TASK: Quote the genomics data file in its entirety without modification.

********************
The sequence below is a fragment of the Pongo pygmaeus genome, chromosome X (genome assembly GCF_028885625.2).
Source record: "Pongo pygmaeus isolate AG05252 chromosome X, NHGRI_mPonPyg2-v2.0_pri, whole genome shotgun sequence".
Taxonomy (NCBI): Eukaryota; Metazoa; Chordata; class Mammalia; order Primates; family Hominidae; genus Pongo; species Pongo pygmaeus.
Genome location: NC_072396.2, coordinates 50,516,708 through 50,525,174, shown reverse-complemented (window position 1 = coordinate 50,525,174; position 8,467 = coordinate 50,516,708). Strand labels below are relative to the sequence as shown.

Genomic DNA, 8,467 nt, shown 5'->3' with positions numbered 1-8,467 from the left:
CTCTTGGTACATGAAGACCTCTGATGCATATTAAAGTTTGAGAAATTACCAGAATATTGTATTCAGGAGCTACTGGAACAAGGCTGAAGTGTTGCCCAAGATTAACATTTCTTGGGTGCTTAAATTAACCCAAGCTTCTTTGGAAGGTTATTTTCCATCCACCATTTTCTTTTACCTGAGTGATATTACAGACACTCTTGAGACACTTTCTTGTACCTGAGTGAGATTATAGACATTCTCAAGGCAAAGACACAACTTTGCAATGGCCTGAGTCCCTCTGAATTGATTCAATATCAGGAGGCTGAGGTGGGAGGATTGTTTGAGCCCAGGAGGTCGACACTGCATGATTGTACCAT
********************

The sequence below is a fragment of the Pongo pygmaeus genome, chromosome X (genome assembly GCF_028885625.2).
Source record: "Pongo pygmaeus isolate AG05252 chromosome X, NHGRI_mPonPyg2-v2.0_pri, whole genome shotgun sequence".
Taxonomy (NCBI): Eukaryota; Metazoa; Chordata; class Mammalia; order Primates; family Hominidae; genus Pongo; species Pongo pygmaeus.
Genome location: NC_072396.2, coordinates 50,516,708 through 50,525,174, shown reverse-complemented (window position 1 = coordinate 50,525,174; position 8,467 = coordinate 50,516,708). Strand labels below are relative to the sequence as shown.

Genomic DNA, 8,467 nt, shown 5'->3' with positions numbered 1-8,467 from the left:
CTCTTGGTACATGAAGACCTCTGATGCATATTAAAGTTTGAGAAATTACCAGAATATTGTATTCAGGAGCTACTGGAACAAGGCTGAAGTGTTGCCCAAGATTAACATTTCTTGGGTGCTTAAATTAACCCAAGCTTCTTTGGAAGGTTATTTTCCATCCACCATTTTCTTTTACCTGAGTGATATTACAGACACTCTTGAGACACTTTCTTGTACCTGAGTGAGATTATAGACATTCTCAAGGCAAAGACACAACTTTGCAATGGCCTGAGTCCCTCTGAATTGATTCAATATCAGGAGGCTGAGGTGGGAGGATTGTTTGAGCCCAGGAGGTCGACACTGCATGATTGTACCAT